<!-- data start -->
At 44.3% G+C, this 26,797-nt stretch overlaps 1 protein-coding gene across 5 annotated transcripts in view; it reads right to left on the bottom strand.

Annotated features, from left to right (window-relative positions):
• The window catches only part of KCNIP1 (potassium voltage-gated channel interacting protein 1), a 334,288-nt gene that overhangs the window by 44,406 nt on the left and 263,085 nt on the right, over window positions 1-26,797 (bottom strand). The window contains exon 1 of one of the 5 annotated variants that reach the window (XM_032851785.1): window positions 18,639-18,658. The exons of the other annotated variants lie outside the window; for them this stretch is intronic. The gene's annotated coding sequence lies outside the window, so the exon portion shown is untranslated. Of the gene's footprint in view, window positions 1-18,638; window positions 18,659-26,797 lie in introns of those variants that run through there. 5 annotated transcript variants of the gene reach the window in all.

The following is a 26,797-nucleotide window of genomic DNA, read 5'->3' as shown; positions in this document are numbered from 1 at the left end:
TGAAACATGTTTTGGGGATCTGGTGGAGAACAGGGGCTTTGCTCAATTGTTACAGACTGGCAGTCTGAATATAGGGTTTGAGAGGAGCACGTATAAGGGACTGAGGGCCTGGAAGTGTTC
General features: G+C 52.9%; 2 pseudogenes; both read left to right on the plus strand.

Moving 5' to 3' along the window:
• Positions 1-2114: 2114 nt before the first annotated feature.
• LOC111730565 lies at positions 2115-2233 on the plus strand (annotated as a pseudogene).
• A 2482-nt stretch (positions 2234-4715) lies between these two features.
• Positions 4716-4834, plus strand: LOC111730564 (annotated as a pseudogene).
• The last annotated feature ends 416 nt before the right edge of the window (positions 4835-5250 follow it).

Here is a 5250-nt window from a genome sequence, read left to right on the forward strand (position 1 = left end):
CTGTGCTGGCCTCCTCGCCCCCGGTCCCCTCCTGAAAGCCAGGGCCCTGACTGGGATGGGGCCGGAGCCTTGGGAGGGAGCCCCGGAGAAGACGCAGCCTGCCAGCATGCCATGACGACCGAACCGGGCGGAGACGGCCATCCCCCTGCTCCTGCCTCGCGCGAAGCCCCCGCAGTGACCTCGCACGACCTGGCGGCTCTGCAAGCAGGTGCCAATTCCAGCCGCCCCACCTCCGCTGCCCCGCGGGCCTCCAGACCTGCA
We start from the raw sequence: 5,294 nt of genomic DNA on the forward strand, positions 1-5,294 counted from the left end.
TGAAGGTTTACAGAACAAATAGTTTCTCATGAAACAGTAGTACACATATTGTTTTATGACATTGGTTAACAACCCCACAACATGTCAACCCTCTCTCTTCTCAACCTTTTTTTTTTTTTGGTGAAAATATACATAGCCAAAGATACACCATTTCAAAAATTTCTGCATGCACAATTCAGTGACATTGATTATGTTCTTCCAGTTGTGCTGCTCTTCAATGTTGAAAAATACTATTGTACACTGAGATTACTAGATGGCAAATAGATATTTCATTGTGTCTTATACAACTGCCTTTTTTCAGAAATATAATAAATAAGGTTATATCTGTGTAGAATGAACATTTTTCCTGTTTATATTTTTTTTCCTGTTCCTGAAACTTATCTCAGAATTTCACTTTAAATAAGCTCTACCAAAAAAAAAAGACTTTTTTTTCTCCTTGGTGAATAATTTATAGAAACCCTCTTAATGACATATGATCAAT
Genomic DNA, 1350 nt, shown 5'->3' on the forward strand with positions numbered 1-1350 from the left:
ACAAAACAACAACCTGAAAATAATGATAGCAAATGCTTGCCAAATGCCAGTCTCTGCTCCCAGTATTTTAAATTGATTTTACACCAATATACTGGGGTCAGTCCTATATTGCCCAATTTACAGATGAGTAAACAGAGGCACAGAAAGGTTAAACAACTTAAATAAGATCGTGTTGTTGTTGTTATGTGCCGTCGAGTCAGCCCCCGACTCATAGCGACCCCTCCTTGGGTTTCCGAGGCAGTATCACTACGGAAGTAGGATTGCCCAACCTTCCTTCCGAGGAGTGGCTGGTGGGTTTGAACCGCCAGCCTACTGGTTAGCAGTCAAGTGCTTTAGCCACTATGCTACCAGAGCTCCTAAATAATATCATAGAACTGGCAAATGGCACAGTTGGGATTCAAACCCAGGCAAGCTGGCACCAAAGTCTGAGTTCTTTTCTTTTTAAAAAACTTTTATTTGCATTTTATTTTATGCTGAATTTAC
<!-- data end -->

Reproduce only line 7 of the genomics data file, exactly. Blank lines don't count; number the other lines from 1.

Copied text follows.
Moving 5' to 3' along the window: